It is (somewhat) possible to emulate this "feature" (For me, the workspace behaviour of i3 is one of the main features, so I do not really recommend to do this unless you really cannot work without workspaces spanning all monitors while still wanting to use i3). You can bind multiple commands to shortcuts, so you just can switch workspaces on both monitors ...


1

According to the archlinux wiki on the subject, you should be using the .xinitrc to set your session information. From there you'll likely be looking for the exec command and modifying it from cinnamon to wmaker. Obviously not a debian resource but the archlinux wiki on xinit does go through configuration options in good detail, might be useful to review.


1

chmod +x .config/bspwm/bspwmrc did the trick


1

You can ask the X server to use only 8-bit depth. In your /etc/X11/xorg.conf file: Section "Screen" Identifier "Screen0" DefaultDepth 8 EndSection


1

I doubt that your display manager doesn't let you choose, but I don't like neither Gnome nor KDE, so I don't know what you'll be running, but you can try some others. Personally I like lightdm, but there's a list at https://wiki.debian.org/DisplayManager A less subtle approach would be to uninstall gnome.


1

I experienced this problem and I believe I've pinned it down to happening after installing nVidia graphics driver. The behaviour I experienced was that I could not add any workspaces and when showing multitasking view, none of my open applications displayed (hence gala not letting me make more workspaces). Reverting back to regular open source graphics ...


1

This sounds like a race condition: another app may be parsing the same key to toggle Wifi. This can be checked by binding your script to an unrelated key: if this other key makes your script work as expected, then you have a race condition on XF86WLAN.


1

There is no official list, so you'll have to monitor each project's announced support for Wayland. For example, Gnome 3.20's release notes.


1

Enlightenment is a Windows Manager but with additional features, however, Cinnamon does not currently have any sort of support for other Window Managers than Muffin (Cinnamons default one). The reason you had to logout to use Enlightenment is not because it's "more than a Windows Manager". It's simply because it's not Cinnamon. So what you tried to do is to ...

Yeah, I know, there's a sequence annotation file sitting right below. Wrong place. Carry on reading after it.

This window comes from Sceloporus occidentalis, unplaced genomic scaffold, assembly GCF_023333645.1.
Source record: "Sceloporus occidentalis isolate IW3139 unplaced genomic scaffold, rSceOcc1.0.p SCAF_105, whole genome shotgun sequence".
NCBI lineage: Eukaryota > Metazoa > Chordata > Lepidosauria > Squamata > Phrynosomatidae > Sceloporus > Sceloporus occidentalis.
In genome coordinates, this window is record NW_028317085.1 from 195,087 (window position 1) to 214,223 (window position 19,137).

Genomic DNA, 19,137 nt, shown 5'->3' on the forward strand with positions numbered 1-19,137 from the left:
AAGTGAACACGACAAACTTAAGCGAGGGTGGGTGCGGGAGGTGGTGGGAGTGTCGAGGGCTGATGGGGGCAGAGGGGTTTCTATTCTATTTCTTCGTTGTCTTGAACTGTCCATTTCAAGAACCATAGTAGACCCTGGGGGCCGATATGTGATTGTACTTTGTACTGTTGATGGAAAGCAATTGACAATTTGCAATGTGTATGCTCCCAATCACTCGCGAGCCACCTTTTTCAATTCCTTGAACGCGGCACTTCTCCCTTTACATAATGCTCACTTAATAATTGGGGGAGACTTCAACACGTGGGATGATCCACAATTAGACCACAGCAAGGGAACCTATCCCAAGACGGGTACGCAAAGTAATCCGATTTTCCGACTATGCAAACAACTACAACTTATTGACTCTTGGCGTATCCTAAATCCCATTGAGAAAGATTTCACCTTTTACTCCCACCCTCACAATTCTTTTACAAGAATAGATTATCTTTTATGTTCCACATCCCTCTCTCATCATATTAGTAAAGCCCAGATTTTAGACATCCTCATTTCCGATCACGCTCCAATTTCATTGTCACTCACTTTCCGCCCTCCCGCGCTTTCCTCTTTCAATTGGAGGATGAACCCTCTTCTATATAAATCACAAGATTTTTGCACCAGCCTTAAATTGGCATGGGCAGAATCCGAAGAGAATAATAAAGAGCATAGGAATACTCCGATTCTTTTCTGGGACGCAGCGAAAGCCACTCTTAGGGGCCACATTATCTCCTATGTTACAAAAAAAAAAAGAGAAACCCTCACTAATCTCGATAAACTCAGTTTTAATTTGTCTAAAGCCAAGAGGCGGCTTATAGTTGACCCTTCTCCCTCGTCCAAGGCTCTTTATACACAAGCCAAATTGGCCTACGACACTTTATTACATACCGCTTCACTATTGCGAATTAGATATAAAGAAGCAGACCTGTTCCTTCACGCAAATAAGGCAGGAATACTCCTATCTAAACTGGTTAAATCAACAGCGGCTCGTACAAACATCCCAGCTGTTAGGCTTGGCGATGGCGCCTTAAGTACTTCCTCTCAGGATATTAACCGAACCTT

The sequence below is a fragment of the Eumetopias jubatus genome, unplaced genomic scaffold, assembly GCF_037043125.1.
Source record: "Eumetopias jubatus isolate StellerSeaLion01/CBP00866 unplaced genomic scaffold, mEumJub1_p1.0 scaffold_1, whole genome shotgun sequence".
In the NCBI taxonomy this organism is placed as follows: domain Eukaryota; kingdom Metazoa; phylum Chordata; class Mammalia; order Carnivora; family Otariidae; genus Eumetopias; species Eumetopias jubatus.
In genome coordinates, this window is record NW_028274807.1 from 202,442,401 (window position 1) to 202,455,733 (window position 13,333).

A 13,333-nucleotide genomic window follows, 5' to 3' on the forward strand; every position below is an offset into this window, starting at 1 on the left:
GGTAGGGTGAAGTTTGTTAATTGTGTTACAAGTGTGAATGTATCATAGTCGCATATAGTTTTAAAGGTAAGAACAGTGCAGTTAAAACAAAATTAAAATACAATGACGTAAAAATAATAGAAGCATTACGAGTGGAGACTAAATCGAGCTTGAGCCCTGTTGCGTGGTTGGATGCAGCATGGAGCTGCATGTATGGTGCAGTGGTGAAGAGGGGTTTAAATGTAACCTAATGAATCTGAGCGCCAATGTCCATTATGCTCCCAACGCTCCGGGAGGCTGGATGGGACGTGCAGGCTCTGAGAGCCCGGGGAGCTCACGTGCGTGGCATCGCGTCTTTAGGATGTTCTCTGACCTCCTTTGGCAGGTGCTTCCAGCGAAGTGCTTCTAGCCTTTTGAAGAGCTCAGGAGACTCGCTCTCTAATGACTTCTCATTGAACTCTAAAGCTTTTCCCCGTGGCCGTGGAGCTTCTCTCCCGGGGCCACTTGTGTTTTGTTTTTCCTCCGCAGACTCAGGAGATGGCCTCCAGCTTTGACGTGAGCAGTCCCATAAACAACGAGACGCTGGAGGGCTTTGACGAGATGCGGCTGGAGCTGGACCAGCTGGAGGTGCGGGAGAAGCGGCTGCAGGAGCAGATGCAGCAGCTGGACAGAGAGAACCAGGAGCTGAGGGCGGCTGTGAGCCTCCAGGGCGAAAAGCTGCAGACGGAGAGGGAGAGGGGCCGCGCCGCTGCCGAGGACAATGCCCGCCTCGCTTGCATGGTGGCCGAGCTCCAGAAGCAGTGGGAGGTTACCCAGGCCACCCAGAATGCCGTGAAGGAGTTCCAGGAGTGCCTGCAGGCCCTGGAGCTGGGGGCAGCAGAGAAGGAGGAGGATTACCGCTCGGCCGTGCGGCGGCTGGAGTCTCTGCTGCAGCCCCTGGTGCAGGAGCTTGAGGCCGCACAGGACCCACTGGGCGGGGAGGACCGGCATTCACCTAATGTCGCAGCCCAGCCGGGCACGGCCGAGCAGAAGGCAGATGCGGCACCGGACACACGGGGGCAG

1

Menu should be generated from the $XDG_DATA_DIRS/applications/*.desktop files, where $XDG_DATA_DIRS usually points to at least one directory: /usr/share. Each file describes several menu entry's properties such as its name, program to be run, icon, categories, etc. This file should be generated during program installation, so probably something went wrong ...


1

Thx to answer to this question: Cannot change global keyboard shortcuts in Linux Mint XFCE I found quite an easy way to propagate all made changes to other user accounts on a system. Just copy your local configuration file named xfce4-keyboard-shortcuts.xml (located here: ~/.config/xfce4/xfconf/xfce-perchannel-xml/) over the same file in other accounts. ...


1

IIRC neither gnome nor kde currently support dpi scaling on wayland, so the answer is currently none.


1

Wayland promises to offer High DPI support like what you are talking about. Only issue I have with Wayland is that it is still not fully baked. I have run it on my Fedora 23 Gnome install and its great except when it doesn't work. For instance Gparted wont start because GTK cant open display 0, etc. Anyway its not too far off, and it looks like they are ...


1

If I'm not wrong you cannot do that with Xorg. It would only be possible with Wayland. You could try latest Plasma (development branch, not the released one): https://dot.kde.org/2015/12/18/first-plasma-wayland-live-image


1

Try <application name="emacs*" class="Emacs*" type="normal"> <position force="yes"> <x>0</x> <y>0</y> </position> <size> <height>600</height> <width>1024</width> </size> <decor>no</decor> <maximized>no</...


1

from digging through the XML file in Matchbox's Git repo: The window manager has redefinable shortcut keys which can be used to perform window operations or launch applications. The location of the config file is PREFIX/share/matchbox/kbdconfig, this can be overridden by the user having a ~/.matchbox/kdbconfig file. The config file is made up of one ...